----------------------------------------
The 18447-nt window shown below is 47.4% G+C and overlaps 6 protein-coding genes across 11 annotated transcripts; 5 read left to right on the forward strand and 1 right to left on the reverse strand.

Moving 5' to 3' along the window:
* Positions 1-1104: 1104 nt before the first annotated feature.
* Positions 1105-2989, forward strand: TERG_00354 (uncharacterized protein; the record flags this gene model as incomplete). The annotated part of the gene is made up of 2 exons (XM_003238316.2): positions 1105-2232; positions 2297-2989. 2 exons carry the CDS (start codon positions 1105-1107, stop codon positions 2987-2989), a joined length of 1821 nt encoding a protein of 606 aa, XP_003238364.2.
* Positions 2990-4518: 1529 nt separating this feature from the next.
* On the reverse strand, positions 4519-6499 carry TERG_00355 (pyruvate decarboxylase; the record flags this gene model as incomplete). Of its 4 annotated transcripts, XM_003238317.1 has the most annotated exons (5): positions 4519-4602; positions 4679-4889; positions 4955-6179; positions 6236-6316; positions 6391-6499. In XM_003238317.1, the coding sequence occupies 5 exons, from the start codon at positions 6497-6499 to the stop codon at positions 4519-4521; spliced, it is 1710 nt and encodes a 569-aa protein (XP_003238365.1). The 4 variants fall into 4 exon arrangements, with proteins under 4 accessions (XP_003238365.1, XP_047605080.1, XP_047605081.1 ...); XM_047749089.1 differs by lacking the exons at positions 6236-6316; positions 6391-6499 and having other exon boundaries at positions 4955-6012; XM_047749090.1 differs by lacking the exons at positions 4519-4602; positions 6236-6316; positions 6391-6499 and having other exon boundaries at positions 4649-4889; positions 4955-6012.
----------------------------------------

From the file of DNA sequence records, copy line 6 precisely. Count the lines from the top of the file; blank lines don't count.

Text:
* On the reverse strand, positions 4519-6499 carry TERG_00355 (pyruvate decarboxylase; the record flags this gene model as incomplete). Of its 4 annotated transcripts, XM_003238317.1 has the most annotated exons (5): positions 4519-4602; positions 4679-4889; positions 4955-6179; positions 6236-6316; positions 6391-6499. In XM_003238317.1, the coding sequence occupies 5 exons, from the start codon at positions 6497-6499 to the stop codon at positions 4519-4521; spliced, it is 1710 nt and encodes a 569-aa protein (XP_003238365.1). The 4 variants fall into 4 exon arrangements, with proteins under 4 accessions (XP_003238365.1, XP_047605080.1, XP_047605081.1 ...); XM_047749089.1 differs by lacking the exons at positions 6236-6316; positions 6391-6499 and having other exon boundaries at positions 4955-6012; XM_047749090.1 differs by lacking the exons at positions 4519-4602; positions 6236-6316; positions 6391-6499 and having other exon boundaries at positions 4649-4889; positions 4955-6012.